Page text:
I started off all the classes this week using the Breathing Glitter Wand. The children each had a turn to breath in deeply and then out fully while focusing on the bubble moving up in the glitter wand as they turned it over. It worked well as another way to teach children about breathing in deeply and then extending the exhale. And a little bit of magic, fairies and glitter from time to time is good for the soul! So, it was fun to use the glitter wand to end the year on a magical note.
We discussed what mindfulness means to each child. I asked them to describe in one word what they had learnt at Mindful Minis this year. “Calm” was a popular answer. “Breathing” was also common. One little person said “courage” which warmed my heart! No-one mentioned the word “noticing” so we discussed a bit about how mindfulness is also about noticing – our environment, sensations in our bodies, how we feel and of course, our breath!
We recapped the story of the guard puppy, the elephant and the wise owl. It was wonderful to see how much the children remembered and how well they identified with the characters. The guard puppy being our amygdala. He barks when there is danger (adrenaline released into body). The elephant being the hippocampus. He helps us to remember things such as how to brush our teeth, the name of our pet, where we live and many more things. The elephant gets really scared when the puppy barks. He flaps his big ears in front of his face and hides. When he is scared, he also forgets everything! The wise owl is our pre-frontal cortex, and this can help us to calm down the puppy and the elephant. But the owl sleeps a lot and there is a trick to waking him up. If you have forgotten the trick, you can refresh your memory by reading the story here (the blog of the week where I first introduced the story to the children).
This week we looked at the last colour of the rainbow, Red! In yoga, red refers to the base or root chakra. It is associated with the feeling of safety, support and grounding. We discussed how mindfulness can be a support for us to manage our feelings, especially difficult and uncomfortable ones.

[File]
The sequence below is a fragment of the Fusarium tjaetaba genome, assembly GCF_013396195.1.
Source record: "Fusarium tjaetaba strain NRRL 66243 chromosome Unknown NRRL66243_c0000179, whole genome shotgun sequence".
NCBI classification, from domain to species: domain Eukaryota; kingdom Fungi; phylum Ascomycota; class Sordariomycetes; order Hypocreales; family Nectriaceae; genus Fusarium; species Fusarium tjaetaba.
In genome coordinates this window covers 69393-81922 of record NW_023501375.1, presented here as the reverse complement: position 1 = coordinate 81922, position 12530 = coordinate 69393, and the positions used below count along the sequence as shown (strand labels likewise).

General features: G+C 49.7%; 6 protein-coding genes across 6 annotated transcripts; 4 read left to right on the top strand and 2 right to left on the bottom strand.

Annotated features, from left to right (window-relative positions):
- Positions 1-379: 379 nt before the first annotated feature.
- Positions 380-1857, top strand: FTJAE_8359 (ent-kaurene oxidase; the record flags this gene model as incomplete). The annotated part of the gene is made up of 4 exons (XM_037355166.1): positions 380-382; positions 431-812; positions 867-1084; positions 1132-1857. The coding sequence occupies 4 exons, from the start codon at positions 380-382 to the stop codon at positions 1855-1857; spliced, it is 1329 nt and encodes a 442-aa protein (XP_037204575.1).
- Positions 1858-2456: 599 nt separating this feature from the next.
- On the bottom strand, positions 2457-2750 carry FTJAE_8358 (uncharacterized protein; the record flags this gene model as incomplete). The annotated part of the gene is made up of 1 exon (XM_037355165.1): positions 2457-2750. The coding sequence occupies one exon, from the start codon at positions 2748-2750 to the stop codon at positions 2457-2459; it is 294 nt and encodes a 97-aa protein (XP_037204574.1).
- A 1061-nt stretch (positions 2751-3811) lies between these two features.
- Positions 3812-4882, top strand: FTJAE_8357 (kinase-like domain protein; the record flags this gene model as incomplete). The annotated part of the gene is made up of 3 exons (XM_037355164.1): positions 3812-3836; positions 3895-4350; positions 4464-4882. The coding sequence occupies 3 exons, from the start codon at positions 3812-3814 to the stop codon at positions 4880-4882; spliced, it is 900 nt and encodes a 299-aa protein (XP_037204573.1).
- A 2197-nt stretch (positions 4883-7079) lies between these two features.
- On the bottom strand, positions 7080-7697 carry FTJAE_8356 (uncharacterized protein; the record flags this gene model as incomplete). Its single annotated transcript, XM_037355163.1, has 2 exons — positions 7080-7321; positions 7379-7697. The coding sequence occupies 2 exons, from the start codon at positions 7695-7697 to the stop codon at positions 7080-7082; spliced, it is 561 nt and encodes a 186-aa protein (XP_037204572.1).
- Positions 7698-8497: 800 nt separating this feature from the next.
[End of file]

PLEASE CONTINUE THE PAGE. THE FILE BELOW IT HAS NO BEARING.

I used the analogy of mud in a fish tank. I had a big jar representing the fish tank and a starfish inside the jar. I stirred up all the mud in the jar and asked the children to imagine that the mud was a strong negative emotion like anger. We discussed how, when the mud is swirling around, you cannot see the starfish. We needed the mud to sink to the bottom of the tank, so that we could have a clear view of the starfish.
I stuck my hand into the jar and tried to push the mud to the bottom. I asked the kids if it looked like it was working. No! The harder I tried to push the mud down, the more it churned up. I explained to the children that similarly, in an attempt to control a negative emotion, you may try to push it down. Unfortunately, the harder you try, the more it resurfaces.
So, we discussed that, instead of diving into the muddy water of your emotion, as a way to conquer it, practise mindfulness. This means you should observe it from the outside and let it settle down and transform on its own. We put the glass jar to one side and on coming back to it at the end of the lesson, the mud had settled, the water was clear and we could see the beautiful starfish. We had done nothing but simply observe. A transformation had taken place on its own from muddy water to clear.
We then got creative and made our very own family of emotions. Using a balloon, playdough, coloured raffia and black permanent marker we made the most gorgeous squeezy emotion balloons. There were happy, angry, surprised, funny, calm, excited and many more faces. The kids were delighted when they learnt they could take their emotion balloon home. One little girl commented that now she had her own stress ball buddy!
After the fun artwork, it was time to end off the year with the final guided visualisation. This week I played them a demo track from the new Mindful Moments for Minis CD called Beautiful Breathing. The CD is unfortunately not going to be ready this year. There have been some unforeseen delays but it is scheduled for release early next year. If you are interested in purchasing a copy in the new year, let me know and I will add you to the list for the initial batch.
It has truly been a wonderful year at Mindful Minis. Some children have grown in spirit and courage in a remarkable way while others have softened, settled and found more focus. Each child has been touched by the journey. I hope that you, their parents, too have benefited and been inspired to the calm within.
I leave you with this thought from Rumi: “The moon stays bright when it doesn’t avoid the night.”
Happy Holidays to all and I look forward to reconnecting in 2018.